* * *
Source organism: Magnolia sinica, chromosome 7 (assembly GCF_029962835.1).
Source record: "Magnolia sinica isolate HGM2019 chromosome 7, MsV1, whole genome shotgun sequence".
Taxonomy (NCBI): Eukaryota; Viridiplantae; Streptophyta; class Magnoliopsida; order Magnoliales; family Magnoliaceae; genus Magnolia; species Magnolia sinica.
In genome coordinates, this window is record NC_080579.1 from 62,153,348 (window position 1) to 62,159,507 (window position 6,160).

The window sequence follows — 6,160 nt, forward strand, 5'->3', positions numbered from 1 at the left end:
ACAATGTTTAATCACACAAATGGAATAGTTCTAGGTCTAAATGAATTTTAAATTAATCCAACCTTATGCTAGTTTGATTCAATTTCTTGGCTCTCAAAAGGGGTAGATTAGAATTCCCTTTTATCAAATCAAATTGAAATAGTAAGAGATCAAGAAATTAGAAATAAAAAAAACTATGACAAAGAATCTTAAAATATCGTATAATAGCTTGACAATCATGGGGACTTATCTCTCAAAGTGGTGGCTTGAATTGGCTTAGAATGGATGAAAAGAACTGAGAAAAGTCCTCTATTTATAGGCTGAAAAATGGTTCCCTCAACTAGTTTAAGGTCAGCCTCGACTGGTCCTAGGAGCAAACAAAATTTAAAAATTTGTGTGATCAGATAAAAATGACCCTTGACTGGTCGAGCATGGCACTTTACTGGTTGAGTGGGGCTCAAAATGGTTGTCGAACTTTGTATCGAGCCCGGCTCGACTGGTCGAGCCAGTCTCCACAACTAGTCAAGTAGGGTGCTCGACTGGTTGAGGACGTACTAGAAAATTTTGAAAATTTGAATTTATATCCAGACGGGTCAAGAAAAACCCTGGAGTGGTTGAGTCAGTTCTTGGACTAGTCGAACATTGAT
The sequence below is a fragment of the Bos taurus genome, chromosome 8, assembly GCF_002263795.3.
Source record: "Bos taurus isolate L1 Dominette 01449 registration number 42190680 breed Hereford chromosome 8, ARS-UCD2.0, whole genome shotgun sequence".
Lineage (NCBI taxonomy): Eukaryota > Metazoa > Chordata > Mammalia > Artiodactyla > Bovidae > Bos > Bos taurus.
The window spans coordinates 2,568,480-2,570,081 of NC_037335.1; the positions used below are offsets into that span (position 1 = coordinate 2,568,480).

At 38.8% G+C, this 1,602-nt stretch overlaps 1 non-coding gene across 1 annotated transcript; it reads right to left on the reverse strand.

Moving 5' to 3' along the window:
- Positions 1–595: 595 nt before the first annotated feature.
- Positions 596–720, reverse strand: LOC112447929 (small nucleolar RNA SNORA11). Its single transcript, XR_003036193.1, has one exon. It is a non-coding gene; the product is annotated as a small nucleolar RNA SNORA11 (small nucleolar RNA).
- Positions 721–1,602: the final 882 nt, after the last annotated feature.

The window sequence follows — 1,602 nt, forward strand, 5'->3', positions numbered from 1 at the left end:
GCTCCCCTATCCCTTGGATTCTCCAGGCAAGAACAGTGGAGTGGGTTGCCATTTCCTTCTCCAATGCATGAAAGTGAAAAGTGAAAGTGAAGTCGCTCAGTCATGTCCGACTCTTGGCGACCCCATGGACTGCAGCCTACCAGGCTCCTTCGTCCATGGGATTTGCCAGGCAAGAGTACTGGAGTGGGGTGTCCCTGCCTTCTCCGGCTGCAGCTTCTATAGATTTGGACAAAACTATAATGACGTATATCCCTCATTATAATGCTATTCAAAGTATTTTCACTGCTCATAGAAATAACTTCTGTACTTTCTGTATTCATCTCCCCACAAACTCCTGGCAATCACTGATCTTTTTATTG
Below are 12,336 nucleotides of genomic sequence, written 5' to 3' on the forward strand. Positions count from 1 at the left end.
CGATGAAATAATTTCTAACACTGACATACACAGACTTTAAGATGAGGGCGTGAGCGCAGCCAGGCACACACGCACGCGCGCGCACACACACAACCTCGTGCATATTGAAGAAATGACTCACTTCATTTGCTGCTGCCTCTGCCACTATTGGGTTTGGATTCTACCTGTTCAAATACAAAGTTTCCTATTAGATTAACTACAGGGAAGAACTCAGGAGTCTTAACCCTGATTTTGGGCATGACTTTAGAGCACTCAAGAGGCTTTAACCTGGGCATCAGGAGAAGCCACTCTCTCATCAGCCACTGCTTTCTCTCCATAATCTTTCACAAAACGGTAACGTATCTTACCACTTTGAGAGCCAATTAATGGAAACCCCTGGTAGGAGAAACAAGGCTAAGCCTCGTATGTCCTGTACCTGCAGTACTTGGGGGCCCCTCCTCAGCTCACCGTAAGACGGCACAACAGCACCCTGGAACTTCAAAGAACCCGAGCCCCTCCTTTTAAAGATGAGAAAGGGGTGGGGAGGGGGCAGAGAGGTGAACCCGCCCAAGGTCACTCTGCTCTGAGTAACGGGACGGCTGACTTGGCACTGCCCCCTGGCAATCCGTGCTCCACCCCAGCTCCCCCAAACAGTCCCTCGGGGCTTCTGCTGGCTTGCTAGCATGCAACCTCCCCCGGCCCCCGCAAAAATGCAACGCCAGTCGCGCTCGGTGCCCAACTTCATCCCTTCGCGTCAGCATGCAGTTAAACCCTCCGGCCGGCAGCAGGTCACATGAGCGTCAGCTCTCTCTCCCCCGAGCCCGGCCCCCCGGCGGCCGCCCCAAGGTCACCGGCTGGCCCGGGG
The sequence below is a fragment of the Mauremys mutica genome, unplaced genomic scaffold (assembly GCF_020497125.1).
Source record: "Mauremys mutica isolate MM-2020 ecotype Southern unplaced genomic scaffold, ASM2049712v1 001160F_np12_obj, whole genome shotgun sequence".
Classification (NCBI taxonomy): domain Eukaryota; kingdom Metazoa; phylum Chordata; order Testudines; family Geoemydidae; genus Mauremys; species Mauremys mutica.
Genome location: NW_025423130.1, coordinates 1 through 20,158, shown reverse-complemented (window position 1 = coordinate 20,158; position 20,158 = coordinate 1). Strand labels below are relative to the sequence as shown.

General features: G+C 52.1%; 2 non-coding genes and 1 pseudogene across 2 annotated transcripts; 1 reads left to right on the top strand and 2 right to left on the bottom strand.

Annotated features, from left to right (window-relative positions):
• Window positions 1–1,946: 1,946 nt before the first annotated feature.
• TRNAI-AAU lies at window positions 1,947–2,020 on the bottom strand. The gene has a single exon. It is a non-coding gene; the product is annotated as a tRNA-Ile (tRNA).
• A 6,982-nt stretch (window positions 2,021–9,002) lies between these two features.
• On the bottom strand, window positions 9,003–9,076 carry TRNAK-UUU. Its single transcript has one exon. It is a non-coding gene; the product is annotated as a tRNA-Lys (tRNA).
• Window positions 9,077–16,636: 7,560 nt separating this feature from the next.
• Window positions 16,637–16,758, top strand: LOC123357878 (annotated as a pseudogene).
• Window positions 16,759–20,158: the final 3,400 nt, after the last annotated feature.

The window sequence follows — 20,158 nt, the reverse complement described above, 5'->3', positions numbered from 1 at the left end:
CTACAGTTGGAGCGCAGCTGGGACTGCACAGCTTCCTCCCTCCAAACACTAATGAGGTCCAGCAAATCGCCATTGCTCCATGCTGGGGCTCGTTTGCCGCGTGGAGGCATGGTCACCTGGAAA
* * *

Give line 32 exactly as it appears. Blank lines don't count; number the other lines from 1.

• Window positions 16,759–20,158: the final 3,400 nt, after the last annotated feature.